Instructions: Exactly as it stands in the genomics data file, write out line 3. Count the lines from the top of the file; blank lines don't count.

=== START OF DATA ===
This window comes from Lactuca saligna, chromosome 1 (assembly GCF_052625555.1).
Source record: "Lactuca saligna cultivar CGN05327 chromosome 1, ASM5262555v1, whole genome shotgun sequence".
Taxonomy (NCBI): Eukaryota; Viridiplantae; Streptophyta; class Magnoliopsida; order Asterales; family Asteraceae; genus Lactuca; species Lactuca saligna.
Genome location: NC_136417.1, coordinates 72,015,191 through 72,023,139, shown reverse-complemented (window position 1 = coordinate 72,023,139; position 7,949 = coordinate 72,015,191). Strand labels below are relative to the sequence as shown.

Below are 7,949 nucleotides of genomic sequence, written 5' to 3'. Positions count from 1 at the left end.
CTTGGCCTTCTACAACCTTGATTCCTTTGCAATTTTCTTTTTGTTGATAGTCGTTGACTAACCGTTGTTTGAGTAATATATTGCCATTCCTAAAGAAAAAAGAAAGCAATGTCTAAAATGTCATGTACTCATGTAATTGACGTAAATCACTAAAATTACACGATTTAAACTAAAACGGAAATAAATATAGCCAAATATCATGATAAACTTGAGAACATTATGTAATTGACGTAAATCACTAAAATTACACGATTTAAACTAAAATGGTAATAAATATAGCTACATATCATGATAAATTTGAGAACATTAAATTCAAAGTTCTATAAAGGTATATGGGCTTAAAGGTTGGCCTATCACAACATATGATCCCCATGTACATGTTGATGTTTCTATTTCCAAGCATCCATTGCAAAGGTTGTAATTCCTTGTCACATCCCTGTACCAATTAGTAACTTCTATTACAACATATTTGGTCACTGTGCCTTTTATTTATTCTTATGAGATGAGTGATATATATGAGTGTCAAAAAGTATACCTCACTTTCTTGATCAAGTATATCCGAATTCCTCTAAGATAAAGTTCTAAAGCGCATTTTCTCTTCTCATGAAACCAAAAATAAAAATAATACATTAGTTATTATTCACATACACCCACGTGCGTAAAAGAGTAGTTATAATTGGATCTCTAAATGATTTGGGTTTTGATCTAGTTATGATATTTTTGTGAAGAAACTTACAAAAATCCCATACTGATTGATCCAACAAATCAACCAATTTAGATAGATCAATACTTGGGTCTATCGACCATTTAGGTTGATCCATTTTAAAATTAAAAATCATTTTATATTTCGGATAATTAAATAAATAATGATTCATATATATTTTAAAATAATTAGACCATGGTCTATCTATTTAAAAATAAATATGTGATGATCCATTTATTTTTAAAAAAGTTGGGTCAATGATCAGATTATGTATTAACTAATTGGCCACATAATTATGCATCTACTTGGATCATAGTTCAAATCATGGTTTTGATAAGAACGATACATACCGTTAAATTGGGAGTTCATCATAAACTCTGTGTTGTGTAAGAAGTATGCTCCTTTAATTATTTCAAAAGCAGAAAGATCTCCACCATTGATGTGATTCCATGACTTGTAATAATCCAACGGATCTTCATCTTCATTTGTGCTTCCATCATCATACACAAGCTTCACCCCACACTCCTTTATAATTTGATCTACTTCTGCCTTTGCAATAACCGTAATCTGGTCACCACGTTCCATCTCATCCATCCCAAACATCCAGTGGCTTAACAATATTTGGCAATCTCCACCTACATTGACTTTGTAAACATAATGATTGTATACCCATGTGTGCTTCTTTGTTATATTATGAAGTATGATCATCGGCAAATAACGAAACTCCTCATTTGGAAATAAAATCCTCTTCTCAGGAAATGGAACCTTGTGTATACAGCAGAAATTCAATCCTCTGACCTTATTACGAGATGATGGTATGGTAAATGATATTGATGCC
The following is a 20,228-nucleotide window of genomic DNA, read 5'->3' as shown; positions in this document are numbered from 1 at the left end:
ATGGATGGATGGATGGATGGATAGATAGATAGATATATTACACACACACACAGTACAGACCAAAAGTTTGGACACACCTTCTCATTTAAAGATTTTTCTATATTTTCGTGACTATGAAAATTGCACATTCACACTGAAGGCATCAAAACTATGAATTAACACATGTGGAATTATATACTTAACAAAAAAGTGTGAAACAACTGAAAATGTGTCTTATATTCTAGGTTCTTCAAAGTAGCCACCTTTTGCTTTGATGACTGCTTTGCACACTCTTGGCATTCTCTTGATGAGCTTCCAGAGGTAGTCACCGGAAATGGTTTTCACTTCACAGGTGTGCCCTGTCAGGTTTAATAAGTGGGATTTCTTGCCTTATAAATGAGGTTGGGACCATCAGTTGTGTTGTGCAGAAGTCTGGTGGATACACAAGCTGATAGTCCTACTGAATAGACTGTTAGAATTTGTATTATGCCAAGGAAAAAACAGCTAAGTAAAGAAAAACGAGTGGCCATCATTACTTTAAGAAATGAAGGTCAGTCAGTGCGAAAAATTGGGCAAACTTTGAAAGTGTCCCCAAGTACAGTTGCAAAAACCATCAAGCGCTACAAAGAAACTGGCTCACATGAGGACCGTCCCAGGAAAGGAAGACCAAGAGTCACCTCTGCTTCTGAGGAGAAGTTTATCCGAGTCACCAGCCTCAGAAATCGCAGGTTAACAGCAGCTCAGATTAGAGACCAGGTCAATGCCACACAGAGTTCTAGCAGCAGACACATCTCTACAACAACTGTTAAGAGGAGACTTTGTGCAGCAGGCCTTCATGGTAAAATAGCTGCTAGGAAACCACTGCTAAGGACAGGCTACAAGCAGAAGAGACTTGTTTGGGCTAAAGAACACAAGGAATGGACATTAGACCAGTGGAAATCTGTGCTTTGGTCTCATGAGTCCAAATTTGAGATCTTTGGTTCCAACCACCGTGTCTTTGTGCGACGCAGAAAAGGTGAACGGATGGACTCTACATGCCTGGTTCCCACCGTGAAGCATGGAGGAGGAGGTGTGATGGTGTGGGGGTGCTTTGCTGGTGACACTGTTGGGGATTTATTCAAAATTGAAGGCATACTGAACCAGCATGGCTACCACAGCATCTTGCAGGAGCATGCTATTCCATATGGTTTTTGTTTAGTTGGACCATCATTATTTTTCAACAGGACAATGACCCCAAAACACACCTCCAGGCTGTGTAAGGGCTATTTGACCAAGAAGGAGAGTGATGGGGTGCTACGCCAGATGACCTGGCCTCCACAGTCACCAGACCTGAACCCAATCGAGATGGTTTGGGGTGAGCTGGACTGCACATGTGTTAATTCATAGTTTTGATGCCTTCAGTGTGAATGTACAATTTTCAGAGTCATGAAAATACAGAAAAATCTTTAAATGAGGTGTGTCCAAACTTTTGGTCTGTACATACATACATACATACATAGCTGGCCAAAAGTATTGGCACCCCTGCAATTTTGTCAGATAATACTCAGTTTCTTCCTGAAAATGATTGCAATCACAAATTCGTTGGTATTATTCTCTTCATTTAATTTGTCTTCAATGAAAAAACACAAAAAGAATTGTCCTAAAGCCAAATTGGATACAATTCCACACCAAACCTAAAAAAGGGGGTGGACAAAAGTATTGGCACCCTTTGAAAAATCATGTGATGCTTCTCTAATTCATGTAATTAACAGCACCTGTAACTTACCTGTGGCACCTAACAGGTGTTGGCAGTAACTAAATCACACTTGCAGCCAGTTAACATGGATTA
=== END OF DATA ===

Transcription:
Taxonomy (NCBI): Eukaryota; Viridiplantae; Streptophyta; class Magnoliopsida; order Asterales; family Asteraceae; genus Lactuca; species Lactuca saligna.